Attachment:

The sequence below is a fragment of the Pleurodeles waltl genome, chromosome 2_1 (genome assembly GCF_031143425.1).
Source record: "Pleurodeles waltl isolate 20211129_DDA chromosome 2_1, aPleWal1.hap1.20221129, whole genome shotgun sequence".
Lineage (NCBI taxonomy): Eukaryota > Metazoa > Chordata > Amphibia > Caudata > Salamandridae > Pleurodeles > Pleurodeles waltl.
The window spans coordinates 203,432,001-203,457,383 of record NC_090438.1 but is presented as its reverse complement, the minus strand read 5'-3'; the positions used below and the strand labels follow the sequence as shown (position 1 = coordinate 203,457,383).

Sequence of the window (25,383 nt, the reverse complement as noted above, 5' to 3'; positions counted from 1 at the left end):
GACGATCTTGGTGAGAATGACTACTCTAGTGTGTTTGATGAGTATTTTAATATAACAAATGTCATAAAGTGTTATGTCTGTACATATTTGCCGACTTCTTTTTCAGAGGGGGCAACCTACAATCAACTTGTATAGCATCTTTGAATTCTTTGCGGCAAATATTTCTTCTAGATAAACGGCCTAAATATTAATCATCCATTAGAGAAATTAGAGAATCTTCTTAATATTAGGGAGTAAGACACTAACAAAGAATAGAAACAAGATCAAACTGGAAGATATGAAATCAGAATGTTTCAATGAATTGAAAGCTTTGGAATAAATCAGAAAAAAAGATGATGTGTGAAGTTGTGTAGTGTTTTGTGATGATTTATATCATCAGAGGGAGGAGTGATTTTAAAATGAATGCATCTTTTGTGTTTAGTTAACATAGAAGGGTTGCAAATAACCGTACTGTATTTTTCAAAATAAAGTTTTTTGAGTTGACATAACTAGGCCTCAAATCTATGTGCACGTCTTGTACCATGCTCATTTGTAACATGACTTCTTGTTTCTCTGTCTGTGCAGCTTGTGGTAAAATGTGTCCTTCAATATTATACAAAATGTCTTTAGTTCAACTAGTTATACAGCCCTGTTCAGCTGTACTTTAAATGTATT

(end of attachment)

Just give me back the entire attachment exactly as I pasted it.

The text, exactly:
The sequence below is a fragment of the Pleurodeles waltl genome, chromosome 2_1 (genome assembly GCF_031143425.1).
Source record: "Pleurodeles waltl isolate 20211129_DDA chromosome 2_1, aPleWal1.hap1.20221129, whole genome shotgun sequence".
Lineage (NCBI taxonomy): Eukaryota > Metazoa > Chordata > Amphibia > Caudata > Salamandridae > Pleurodeles > Pleurodeles waltl.
The window spans coordinates 203,432,001-203,457,383 of record NC_090438.1 but is presented as its reverse complement, the minus strand read 5'-3'; the positions used below and the strand labels follow the sequence as shown (position 1 = coordinate 203,457,383).

Sequence of the window (25,383 nt, the reverse complement as noted above, 5' to 3'; positions counted from 1 at the left end):
GACGATCTTGGTGAGAATGACTACTCTAGTGTGTTTGATGAGTATTTTAATATAACAAATGTCATAAAGTGTTATGTCTGTACATATTTGCCGACTTCTTTTTCAGAGGGGGCAACCTACAATCAACTTGTATAGCATCTTTGAATTCTTTGCGGCAAATATTTCTTCTAGATAAACGGCCTAAATATTAATCATCCATTAGAGAAATTAGAGAATCTTCTTAATATTAGGGAGTAAGACACTAACAAAGAATAGAAACAAGATCAAACTGGAAGATATGAAATCAGAATGTTTCAATGAATTGAAAGCTTTGGAATAAATCAGAAAAAAAGATGATGTGTGAAGTTGTGTAGTGTTTTGTGATGATTTATATCATCAGAGGGAGGAGTGATTTTAAAATGAATGCATCTTTTGTGTTTAGTTAACATAGAAGGGTTGCAAATAACCGTACTGTATTTTTCAAAATAAAGTTTTTTGAGTTGACATAACTAGGCCTCAAATCTATGTGCACGTCTTGTACCATGCTCATTTGTAACATGACTTCTTGTTTCTCTGTCTGTGCAGCTTGTGGTAAAATGTGTCCTTCAATATTATACAAAATGTCTTTAGTTCAACTAGTTATACAGCCCTGTTCAGCTGTACTTTAAATGTATT